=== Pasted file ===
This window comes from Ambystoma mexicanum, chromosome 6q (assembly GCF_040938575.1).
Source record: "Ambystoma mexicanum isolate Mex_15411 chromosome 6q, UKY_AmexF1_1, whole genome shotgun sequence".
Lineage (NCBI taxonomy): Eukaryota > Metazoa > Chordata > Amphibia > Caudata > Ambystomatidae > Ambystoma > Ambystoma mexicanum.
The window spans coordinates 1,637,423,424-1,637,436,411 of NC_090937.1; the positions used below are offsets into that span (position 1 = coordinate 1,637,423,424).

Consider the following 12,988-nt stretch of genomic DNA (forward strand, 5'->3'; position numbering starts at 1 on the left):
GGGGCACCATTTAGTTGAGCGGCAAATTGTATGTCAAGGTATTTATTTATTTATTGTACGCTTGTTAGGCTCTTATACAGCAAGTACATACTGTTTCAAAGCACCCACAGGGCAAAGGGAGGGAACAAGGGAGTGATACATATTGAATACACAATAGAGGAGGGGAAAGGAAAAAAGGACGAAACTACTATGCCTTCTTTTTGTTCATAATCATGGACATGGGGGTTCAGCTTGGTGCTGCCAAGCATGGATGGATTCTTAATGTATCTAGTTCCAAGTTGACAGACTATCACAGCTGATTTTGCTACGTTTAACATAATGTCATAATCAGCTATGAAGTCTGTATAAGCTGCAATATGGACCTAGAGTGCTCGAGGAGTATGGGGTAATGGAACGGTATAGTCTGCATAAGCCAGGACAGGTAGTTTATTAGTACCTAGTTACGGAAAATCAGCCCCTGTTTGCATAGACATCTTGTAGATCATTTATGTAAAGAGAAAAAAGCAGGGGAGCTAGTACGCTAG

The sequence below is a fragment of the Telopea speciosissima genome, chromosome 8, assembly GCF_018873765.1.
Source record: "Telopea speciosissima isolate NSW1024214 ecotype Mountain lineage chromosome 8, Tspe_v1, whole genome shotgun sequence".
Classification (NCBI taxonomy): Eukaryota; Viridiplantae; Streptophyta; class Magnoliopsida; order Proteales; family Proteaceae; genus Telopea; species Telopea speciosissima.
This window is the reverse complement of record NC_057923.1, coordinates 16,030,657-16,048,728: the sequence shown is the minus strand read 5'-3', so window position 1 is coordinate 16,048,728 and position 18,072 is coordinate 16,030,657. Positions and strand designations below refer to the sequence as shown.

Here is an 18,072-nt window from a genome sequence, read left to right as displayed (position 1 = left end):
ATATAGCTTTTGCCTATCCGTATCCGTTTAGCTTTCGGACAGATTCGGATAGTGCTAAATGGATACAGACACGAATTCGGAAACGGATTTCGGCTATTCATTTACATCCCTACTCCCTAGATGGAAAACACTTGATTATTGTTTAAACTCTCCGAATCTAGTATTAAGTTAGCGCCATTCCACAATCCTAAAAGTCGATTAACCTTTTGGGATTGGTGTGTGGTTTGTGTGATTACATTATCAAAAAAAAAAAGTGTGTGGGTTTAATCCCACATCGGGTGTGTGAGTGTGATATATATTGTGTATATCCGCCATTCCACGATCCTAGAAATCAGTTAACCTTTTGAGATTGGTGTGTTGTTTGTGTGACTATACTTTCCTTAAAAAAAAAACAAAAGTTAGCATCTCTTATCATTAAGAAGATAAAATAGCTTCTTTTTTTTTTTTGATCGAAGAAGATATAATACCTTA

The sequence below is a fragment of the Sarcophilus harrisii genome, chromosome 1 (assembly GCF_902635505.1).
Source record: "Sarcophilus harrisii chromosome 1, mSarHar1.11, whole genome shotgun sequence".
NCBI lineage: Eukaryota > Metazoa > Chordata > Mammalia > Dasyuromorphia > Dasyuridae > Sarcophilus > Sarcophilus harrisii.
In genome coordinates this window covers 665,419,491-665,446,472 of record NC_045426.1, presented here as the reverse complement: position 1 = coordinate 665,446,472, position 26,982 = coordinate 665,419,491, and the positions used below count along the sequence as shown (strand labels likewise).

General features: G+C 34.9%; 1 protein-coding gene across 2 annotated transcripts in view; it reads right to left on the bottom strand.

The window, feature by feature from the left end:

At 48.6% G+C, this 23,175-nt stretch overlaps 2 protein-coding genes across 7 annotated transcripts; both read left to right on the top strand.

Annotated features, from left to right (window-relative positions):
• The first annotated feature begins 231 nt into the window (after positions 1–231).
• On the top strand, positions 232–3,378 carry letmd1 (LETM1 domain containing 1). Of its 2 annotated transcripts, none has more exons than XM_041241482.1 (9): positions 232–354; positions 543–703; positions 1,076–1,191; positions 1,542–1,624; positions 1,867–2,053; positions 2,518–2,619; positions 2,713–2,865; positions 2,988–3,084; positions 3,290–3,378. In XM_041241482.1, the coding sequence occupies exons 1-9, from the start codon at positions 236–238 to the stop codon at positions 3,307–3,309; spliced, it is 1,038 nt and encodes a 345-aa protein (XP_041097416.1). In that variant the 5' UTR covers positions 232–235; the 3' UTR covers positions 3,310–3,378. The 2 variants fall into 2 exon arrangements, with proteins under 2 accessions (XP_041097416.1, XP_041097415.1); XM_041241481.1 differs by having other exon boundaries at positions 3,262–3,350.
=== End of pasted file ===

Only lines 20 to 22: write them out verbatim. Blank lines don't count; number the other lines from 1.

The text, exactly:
Annotated features, from left to right (window-relative positions):
• The first annotated feature begins 231 nt into the window (after positions 1–231).
• On the top strand, positions 232–3,378 carry letmd1 (LETM1 domain containing 1). Of its 2 annotated transcripts, none has more exons than XM_041241482.1 (9): positions 232–354; positions 543–703; positions 1,076–1,191; positions 1,542–1,624; positions 1,867–2,053; positions 2,518–2,619; positions 2,713–2,865; positions 2,988–3,084; positions 3,290–3,378. In XM_041241482.1, the coding sequence occupies exons 1-9, from the start codon at positions 236–238 to the stop codon at positions 3,307–3,309; spliced, it is 1,038 nt and encodes a 345-aa protein (XP_041097416.1). In that variant the 5' UTR covers positions 232–235; the 3' UTR covers positions 3,310–3,378. The 2 variants fall into 2 exon arrangements, with proteins under 2 accessions (XP_041097416.1, XP_041097415.1); XM_041241481.1 differs by having other exon boundaries at positions 3,262–3,350.